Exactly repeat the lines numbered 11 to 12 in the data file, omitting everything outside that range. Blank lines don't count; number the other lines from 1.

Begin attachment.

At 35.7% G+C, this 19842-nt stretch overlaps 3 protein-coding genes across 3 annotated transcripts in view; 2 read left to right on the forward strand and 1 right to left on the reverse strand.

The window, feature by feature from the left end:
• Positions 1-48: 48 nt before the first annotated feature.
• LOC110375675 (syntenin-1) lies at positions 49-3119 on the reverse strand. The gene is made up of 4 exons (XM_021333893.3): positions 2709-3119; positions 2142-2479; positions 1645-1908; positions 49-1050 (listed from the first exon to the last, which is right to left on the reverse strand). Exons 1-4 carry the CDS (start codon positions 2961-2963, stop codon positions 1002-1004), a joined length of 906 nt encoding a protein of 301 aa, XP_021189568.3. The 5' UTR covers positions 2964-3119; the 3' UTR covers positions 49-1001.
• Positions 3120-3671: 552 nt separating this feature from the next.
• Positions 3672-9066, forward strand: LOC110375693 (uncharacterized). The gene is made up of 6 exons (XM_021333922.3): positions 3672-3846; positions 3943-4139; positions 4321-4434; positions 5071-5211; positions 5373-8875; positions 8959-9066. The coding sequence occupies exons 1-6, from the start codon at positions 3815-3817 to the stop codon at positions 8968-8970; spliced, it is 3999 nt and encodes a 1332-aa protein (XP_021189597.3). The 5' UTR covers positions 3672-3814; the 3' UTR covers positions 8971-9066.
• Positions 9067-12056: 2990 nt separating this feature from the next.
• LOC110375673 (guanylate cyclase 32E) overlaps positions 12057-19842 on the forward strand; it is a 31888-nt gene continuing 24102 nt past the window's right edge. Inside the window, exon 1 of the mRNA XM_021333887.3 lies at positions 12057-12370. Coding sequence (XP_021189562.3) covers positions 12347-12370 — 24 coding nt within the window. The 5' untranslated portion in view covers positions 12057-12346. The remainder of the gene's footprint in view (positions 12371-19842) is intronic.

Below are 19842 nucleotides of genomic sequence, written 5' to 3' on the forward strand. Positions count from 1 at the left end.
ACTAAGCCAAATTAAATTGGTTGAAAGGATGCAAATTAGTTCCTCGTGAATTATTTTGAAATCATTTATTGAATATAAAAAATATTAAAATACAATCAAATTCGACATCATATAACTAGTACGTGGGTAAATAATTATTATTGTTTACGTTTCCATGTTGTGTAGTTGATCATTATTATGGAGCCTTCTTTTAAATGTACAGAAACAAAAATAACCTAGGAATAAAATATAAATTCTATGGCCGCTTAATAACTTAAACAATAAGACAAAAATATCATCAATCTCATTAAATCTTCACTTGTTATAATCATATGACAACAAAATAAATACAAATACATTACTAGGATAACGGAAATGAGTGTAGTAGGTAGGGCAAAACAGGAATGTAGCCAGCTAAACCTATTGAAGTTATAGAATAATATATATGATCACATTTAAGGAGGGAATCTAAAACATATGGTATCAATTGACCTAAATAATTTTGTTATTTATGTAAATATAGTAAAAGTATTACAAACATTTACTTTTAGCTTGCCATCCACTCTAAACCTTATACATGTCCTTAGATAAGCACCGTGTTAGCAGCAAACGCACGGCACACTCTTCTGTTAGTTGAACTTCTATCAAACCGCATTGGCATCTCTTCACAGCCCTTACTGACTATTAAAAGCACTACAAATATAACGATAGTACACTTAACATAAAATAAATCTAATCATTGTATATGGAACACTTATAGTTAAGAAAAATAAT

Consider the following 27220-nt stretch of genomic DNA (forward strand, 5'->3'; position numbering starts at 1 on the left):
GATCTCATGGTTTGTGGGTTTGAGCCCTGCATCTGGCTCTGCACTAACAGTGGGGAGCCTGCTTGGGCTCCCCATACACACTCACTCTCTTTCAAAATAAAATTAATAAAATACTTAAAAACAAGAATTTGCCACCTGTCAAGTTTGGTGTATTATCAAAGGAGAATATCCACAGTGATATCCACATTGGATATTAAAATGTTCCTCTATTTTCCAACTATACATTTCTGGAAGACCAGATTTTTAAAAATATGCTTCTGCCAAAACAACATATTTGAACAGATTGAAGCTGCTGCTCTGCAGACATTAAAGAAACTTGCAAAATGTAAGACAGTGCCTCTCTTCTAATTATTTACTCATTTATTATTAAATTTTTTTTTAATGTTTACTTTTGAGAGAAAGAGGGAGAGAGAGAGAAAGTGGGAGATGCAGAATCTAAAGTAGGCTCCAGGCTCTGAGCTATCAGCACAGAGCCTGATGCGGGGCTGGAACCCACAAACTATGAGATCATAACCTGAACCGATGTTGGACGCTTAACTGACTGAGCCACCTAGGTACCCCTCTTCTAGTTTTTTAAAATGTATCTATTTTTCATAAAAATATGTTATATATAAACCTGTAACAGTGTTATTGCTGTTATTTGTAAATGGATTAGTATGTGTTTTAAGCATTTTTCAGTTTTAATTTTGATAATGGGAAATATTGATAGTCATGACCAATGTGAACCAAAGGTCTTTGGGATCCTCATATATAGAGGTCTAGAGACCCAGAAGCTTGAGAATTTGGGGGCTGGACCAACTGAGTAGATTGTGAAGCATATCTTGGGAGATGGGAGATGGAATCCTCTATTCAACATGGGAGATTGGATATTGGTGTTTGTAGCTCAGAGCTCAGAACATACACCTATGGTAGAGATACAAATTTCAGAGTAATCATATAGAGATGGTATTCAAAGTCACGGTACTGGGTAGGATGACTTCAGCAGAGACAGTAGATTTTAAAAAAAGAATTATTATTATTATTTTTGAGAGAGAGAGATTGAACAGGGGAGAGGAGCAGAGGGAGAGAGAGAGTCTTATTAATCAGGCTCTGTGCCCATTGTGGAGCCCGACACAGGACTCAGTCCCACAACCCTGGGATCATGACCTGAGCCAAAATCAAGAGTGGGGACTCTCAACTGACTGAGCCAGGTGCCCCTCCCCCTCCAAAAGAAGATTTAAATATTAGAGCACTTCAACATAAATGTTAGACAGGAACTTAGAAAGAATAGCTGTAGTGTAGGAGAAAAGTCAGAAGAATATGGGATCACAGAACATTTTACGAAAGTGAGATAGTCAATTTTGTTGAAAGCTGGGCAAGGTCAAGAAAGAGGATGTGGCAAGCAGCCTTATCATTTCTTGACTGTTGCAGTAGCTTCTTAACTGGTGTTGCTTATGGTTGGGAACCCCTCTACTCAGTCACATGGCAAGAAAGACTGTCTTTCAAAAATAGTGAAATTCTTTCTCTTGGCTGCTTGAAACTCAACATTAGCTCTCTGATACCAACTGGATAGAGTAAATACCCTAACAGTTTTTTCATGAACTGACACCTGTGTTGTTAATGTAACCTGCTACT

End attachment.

Consider the following 27220-nt stretch of genomic DNA (forward strand, 5'->3'; position numbering starts at 1 on the left):
GATCTCATGGTTTGTGGGTTTGAGCCCTGCATCTGGCTCTGCACTAACAGTGGGGAGCCTGCTTGGGCTCCCCATACACACTCACTCTCTTTCAAAATAAAATTAATAAAATACTTAAAAACAAGAATTTGCCACCTGTCAAGTTTGGTGTATTATCAAAGGAGAATATCCACAGTGATATCCACATTGGATATTAAAATGTTCCTCTATTTTCCAACTATACATTTCTGGAAGACCAGATTTTTAAAAATATGCTTCTGCCAAAACAACATATTTGAACAGATTGAAGCTGCTGCTCTGCAGACATTAAAGAAACTTGCAAAATGTAAGACAGTGCCTCTCTTCTAATTATTTACTCATTTATTATTAAATTTTTTTTTAATGTTTACTTTTGAGAGAAAGAGGGAGAGAGAGAGAAAGTGGGAGATGCAGAATCTAAAGTAGGCTCCAGGCTCTGAGCTATCAGCACAGAGCCTGATGCGGGGCTGGAACCCACAAACTATGAGATCATAACCTGAACCGATGTTGGACGCTTAACTGACTGAGCCACCTAGGTACCCCTCTTCTAGTTTTTTAAAATGTATCTATTTTTCATAAAAATATGTTATATATAAACCTGTAACAGTGTTATTGCTGTTATTTGTAAATGGATTAGTATGTGTTTTAAGCATTTTTCAGTTTTAATTTTGATAATGGGAAATATTGATAGTCATGACCAATGTGAACCAAAGGTCTTTGGGATCCTCATATATAGAGGTCTAGAGACCCAGAAGCTTGAGAATTTGGGGGCTGGACCAACTGAGTAGATTGTGAAGCATATCTTGGGAGATGGGAGATGGAATCCTCTATTCAACATGGGAGATTGGATATTGGTGTTTGTAGCTCAGAGCTCAGAACATACACCTATGGTAGAGATACAAATTTCAGAGTAATCATATAGAGATGGTATTCAAAGTCACGGTACTGGGTAGGATGACTTCAGCAGAGACAGTAGATTTTAAAAAAAGAATTATTATTATTATTTTTGAGAGAGAGAGATTGAACAGGGGAGAGGAGCAGAGGGAGAGAGAGAGTCTTATTAATCAGGCTCTGTGCCCATTGTGGAGCCCGACACAGGACTCAGTCCCACAACCCTGGGATCATGACCTGAGCCAAAATCAAGAGTGGGGACTCTCAACTGACTGAGCCAGGTGCCCCTCCCCCTCCAAAAGAAGATTTAAATATTAGAGCACTTCAACATAAATGTTAGACAGGAACTTAGAAAGAATAGCTGTAGTGTAGGAGAAAAGTCAGAAGAATATGGGATCACAGAACATTTTACGAAAGTGAGATAGTCAATTTTGTTGAAAGCTGGGCAAGGTCAAGAAAGAGGATGTGGCAAGCAGCCTTATCATTTCTTGACTGTTGCAGTAGCTTCTTAACTGGTGTTGCTTATGGTTGGGAACCCCTCTACTCAGTCACATGGCAAGAAAGACTGTCTTTCAAAAATAGTGAAATTCTTTCTCTTGGCTGCTTGAAACTCAACATTAGCTCTCTGATACCAACTGGATAGAGTAAATACCCTAACAGTTTTTTCATGAACTGACACCTGTGTTGTTAATGTAACCTGCTACT